posed of dust, pollen, industrial pollutants, vehicle emissions, and even forest fire smoke from states south and west of Maine, it's a major reason photographers prefer to take their blue-sky summer photos in June. By July, the sky has a hazy whiteness that fades out our classic cerulean hue.
But on a mid-April visit to northern Maine we noticed from the top of Mars Hill that even the crystal clear air of early spring had a brownish tinge along the horizon, like a water stain on a sheet of paper. "Pollution from the Midwest power plants," we were told by locals. "We see it all the time."
The sight was a jarring reminder of Maine's place at the tailpipe of America. "Principally it's sulfur emissions from large coal-fired power plants," explains Jim Brooks, director of the Bureau of Air Quality within the Department of Environmental Protection. "It has less to do with cars, although it all gets mixed into the same soup."
Airborne mercury from those same power plants has contaminated Maine's freshwater lakes and rivers to the point that the state advises some people not to eat the fish caught in them. We recognize the need for our fellow Americans to have electricity and all the benefits of civilization that come with it, but the technology to clean coal plant emissions is well known and relatively inexpensive, especially compared to what it is costing Maine. Polluting our water is bad enough. We don't need a stain on the sky.Hold the Pickles, Hold the LettuceFast-food chains can't get a lock on Maine.
Maine is a slow-food suburb in our fast-food nation. According to the most recent national survey of quick-service restaurant patrons, the Portland area came in at the bottom of the list of fast-food markets, sixty-first out of sixty-one. Only 27 percent of fast-food patrons in Portland eat out at least a dozen times a month, compared to 47 percent nationally. And apparently one of the reasons is that we have a lot of leftover hippies.
"New England in general has lighter quick-service restaurant usage than any other place in the United States," notes Jeff Davis, president of Sandelman & Associates, of California, which researches trends in the restaurant industry and released the survey. Davis credits the presence of "lots of strong, local, independent, mom-and-pop delis and restaurants that fulfill that need for a quick meal." He also notes that Maine in particular hasn't attracted a lot of attention from the fast-food chains because of its low population. "The migration to the Sunbelt in the last thirty years created a lot of opportunities to develop quick service restaurants in high-growth areas," Davis explains.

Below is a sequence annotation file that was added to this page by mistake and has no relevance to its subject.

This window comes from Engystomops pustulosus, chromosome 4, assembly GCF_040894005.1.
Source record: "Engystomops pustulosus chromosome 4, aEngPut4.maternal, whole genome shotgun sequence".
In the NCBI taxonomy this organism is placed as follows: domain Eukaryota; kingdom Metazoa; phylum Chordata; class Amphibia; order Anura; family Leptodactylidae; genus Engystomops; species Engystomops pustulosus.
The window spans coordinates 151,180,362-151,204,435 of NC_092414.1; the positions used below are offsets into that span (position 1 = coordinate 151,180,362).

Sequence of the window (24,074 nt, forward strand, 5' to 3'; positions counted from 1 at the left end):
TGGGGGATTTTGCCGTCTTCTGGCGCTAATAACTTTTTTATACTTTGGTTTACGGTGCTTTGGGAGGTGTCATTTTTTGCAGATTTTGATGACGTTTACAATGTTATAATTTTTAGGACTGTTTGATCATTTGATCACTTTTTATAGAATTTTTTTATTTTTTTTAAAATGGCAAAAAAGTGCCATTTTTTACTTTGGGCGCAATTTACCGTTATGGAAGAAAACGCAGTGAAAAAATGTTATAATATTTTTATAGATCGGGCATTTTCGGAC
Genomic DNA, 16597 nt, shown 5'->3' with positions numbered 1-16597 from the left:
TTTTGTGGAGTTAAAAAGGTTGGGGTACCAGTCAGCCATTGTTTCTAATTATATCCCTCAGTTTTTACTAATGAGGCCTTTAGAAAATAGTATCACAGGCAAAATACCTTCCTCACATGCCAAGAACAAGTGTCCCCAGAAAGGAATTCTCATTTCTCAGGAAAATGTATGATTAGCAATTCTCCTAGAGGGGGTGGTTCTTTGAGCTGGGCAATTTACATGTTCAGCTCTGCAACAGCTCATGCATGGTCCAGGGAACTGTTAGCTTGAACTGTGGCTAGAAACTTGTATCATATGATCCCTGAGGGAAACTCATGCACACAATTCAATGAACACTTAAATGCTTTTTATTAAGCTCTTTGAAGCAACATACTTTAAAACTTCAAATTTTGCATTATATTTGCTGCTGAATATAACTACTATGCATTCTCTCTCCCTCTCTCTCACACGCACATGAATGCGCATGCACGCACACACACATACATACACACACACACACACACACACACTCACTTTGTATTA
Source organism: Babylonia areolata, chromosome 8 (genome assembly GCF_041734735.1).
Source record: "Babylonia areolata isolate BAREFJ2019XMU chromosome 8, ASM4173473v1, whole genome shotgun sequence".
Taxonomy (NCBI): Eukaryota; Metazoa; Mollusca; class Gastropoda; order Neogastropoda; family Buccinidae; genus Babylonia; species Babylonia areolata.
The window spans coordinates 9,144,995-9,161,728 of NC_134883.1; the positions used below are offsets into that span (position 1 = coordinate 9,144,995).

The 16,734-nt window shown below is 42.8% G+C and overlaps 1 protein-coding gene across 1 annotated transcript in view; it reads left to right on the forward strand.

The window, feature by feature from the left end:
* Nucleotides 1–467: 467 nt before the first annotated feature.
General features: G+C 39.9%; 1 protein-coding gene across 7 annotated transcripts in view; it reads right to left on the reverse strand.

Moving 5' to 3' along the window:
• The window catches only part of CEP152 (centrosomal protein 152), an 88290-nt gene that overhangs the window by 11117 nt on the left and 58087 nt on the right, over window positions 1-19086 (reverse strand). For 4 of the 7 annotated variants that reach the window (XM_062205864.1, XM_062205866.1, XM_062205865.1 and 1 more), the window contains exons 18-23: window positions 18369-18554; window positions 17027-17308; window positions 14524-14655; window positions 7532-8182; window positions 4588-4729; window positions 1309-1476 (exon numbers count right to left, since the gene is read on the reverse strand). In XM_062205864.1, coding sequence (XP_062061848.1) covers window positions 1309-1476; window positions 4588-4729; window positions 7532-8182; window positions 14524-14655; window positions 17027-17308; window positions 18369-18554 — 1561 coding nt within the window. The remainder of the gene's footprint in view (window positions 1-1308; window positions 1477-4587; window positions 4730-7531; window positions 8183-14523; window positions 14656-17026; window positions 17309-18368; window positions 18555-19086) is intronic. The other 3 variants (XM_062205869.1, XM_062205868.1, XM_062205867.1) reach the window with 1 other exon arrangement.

"The consumer trends are a factor in Maine, too," adds Davis, who summers in Rockport. "There's an attitude up there that values freshness, all-natural, and healthiness toward food. I guess you could say the granola crowd is pretty strong. I would even say there's some anti-chain sentiment. People like to support local places."
Maine is definitely running against the trend. In the top fast-food market, Greenville, North Carolina, 59 percent of patrons ate in a quick service restaurant at least twenty-four times a month, many once a day.Com
pare that to the McDonald's restaurant in Greenville, Maine - it closed several years ago for lack of business.Inn DeepTwo Dutchmen turn their quest for a business into compelling reality TV.
Kennebunk's Inn at Goose Rocks appears on the TV screen. From across a grassy field the inn appears charming and scenic. But then the Dutch word AFGEKEURD is splashed in red across the image. The same thing happens at the Greenleaf Inn at Boothbay Harbor. At one Maine inn after another, after initially promising images (or, in one case, seemingly acres of dark pine paneling) the word "DISAPPROVED" is emblazoned on the screen.
What you're watching, if you're a TV viewer in the Netherlands (or perhaps a Maine magazine editor with an advance copy), is the pilot for a reality TV show starring Raymond Brunyanszki and Oscar Verest, a Dutch couple who moved to Maine a few years back in pursuit of their dream of becoming New England innkeepers. The cameras follow them from the sale of Verest's pharmacy in the Netherlands through a trans-Atlantic flight and the subsequent hunt for a suitable property to buy. The episode ends with a cliffhanger: Will the duo get the gorgeous midcoast inn they fell in love with?